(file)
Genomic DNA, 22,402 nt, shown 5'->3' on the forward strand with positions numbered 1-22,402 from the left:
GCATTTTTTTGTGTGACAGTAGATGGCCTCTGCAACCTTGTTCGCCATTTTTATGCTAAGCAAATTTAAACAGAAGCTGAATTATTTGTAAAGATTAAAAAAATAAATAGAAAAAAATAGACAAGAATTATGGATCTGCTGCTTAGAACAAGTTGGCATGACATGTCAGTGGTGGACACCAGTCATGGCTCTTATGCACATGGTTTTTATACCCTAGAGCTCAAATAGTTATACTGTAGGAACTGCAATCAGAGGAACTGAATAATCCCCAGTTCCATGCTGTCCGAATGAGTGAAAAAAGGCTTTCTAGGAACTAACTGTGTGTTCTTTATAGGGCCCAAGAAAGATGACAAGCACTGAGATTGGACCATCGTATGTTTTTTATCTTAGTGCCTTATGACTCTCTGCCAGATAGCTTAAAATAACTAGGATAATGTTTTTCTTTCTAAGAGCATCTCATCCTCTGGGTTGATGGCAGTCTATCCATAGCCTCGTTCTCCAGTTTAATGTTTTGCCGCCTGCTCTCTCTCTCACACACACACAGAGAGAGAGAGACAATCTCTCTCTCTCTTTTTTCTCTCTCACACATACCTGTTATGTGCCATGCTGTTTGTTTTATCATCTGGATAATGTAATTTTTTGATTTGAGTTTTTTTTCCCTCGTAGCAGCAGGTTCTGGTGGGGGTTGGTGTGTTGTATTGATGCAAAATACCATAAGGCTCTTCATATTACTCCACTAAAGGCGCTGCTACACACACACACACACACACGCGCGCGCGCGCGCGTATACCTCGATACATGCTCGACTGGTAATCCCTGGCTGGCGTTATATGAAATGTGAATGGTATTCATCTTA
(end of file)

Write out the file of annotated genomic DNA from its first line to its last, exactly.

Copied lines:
Genomic DNA, 22,402 nt, shown 5'->3' on the forward strand with positions numbered 1-22,402 from the left:
GCATTTTTTTGTGTGACAGTAGATGGCCTCTGCAACCTTGTTCGCCATTTTTATGCTAAGCAAATTTAAACAGAAGCTGAATTATTTGTAAAGATTAAAAAAATAAATAGAAAAAAATAGACAAGAATTATGGATCTGCTGCTTAGAACAAGTTGGCATGACATGTCAGTGGTGGACACCAGTCATGGCTCTTATGCACATGGTTTTTATACCCTAGAGCTCAAATAGTTATACTGTAGGAACTGCAATCAGAGGAACTGAATAATCCCCAGTTCCATGCTGTCCGAATGAGTGAAAAAAGGCTTTCTAGGAACTAACTGTGTGTTCTTTATAGGGCCCAAGAAAGATGACAAGCACTGAGATTGGACCATCGTATGTTTTTTATCTTAGTGCCTTATGACTCTCTGCCAGATAGCTTAAAATAACTAGGATAATGTTTTTCTTTCTAAGAGCATCTCATCCTCTGGGTTGATGGCAGTCTATCCATAGCCTCGTTCTCCAGTTTAATGTTTTGCCGCCTGCTCTCTCTCTCACACACACACAGAGAGAGAGAGACAATCTCTCTCTCTCTTTTTTCTCTCTCACACATACCTGTTATGTGCCATGCTGTTTGTTTTATCATCTGGATAATGTAATTTTTTGATTTGAGTTTTTTTTCCCTCGTAGCAGCAGGTTCTGGTGGGGGTTGGTGTGTTGTATTGATGCAAAATACCATAAGGCTCTTCATATTACTCCACTAAAGGCGCTGCTACACACACACACACACACACGCGCGCGCGCGCGCGTATACCTCGATACATGCTCGACTGGTAATCCCTGGCTGGCGTTATATGAAATGTGAATGGTATTCATCTTA